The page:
The William Floyd School District Board of Education recently adopted the 2021-22 proposed budget in the amount of $251,311,607, which is a 2.32 percent increase over last year’s budget.
This includes a zero percent tax levy, which school superintendent Kevin Coster noted, is a first since the tax cap was implemented in 2012 for the 2012-13 budget. On average, the approved district tax levy increase over the last nine years has been an average of 1.4 percent.
“We ask for what we need, we don’t go out for what we can get,” added assistant superintendent for business David Beggins of the budgets created. “We try to do what’s right for the taxpayer.”
State foundation aid was increased by $14 million for the 2021-22 school year (that is about $40 million below than what the district would receive if foundation aid were fully funded).
“We are grateful to our elected officials for securing this increase in foundation aid, which helps to sustain student opportunities and provide tax relief to our residents,” said James Montalto, public relations director, William Floyd School District.
The federally received aid – including just over $2.2 million in March 2020, $8.6 million in December and $25.3 million in March, 2021 – has been utilized for implementation of COVID protocols and PPE, as well as the creation of a more robust summer learning experience and the addition of mental health staff to help students through these challenging times.
This money is designed as a multi-year spend and to help deal with the current COVID pandemic, prepare for future emergencies, provide ongoing support programs for students through academic, social and emotional avenues. According to Beggins, the utilization of the funding was done conservatively.
“This [federal] money will eventually dry up; it’s not a permanent part of the budget,” he added.
“The way we look at it is, we’re making sure we are talking about program sustainability for the long term,” Beggins continued. “Unlike other wealthy districts where state aid makes up less than, for example, 5 percent of their budget, when they are cut, it doesn’t affect them as much.”
William Floyd’s budget, he explained, is made up of about 50 percent state aid. “When we’re cut, it’s huge. It’s not something we can go out to the residents and ask for more,” he said. “Any cut in that area hurts and directly impacts student opportunities.”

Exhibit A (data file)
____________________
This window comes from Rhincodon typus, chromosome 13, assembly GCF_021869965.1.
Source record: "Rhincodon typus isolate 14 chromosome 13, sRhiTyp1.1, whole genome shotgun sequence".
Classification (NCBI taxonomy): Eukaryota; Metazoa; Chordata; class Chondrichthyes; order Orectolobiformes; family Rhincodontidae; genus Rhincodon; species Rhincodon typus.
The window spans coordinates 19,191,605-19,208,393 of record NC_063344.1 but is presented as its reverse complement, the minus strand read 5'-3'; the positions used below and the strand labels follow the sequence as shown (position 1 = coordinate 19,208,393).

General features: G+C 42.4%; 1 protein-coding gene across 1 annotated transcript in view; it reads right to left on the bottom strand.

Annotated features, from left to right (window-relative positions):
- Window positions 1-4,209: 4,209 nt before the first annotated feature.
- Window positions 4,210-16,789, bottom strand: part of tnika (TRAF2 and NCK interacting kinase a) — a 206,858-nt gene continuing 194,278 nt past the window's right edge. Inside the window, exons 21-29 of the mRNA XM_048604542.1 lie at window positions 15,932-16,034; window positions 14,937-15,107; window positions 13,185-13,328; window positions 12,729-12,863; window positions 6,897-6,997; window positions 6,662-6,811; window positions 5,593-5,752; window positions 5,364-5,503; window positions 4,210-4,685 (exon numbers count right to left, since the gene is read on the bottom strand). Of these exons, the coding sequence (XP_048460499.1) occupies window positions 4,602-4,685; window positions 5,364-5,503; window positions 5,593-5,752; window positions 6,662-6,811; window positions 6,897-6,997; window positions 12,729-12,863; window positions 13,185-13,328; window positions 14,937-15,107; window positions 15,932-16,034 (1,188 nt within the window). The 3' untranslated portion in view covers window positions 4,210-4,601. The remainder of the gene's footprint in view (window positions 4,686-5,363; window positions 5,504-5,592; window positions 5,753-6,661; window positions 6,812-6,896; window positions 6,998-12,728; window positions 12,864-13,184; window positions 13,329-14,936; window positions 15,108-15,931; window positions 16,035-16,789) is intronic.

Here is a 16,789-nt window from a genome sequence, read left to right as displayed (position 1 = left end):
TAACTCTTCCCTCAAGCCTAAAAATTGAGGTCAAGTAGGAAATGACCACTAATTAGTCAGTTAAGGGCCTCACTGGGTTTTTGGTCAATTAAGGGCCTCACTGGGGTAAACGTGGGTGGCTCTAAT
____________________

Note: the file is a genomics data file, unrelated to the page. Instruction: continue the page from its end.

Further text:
In anticipation of the financial warnings issued by the Governor, the district implemented its 2020-21 operating budget in an extremely conservative manner; positions vacated during the year were not filled and operational savings were pursued. These budget restrictions are all being restored in the proposed 2021-22 budget. The budget also maintains all student programs, clubs, sports and opportunities.
“We believe this is a fiscally sound budget with great opportunity for students and residents long term,” Beggins added. “It honors our contractual obligations for our staff and vendors, while keeping our residents in mind. We hope that they exercise their civic rights to come out and vote.”
The budget also contains two additional propositions, including:
Proposition 2: Shall the Board of Education of the William Floyd Union Free School District be autho¬rized to transfer surplus funds remaining in the District’s unassigned general fund balance at the conclusion of the 2020-2021 fiscal year ending June 30, 2021, in the maximum amount of $5,000,000, or so much thereof as is available for this purpose, into the District’s Repair Reserve Fund; and be further authorized to deposit, invest and account for such funds.
Proposition 3: The district be authorized to establish a new capital reserve fund to pay costs of masonry renovation, plumbing upgrades, electrical upgrades, mechanical upgrades, technology upgrades, telephone upgrades, roof replacement on District buildings, door replacement, window replacement, turf replacement, fencing, site work, including but not limited to paving, curbs and sidewalks, renovation/reconstruction of interior and exterior instructional spaces, abatement of hazardous materials and/or the purchase of furnishings/equipment, in an ultimate amount of $6 million (plus interest earned thereon), having a probable term of ten (10) years and be authorized to raise $6 million to fund such capital reserve fund in the current or future years through various sources including, but not limited to, state aid reimbursement, cost saving measures resulting in unexpended funds or unappropriated fund balance and other legally available funds.
The annual budget hearing will be held May 11 at 7 p.m. Email any questions to email@example.com or call 631-874-1684.
The vote and election will be held on May 18 from 7 a.m. to 9 p.m. in the East Lobby of the high school.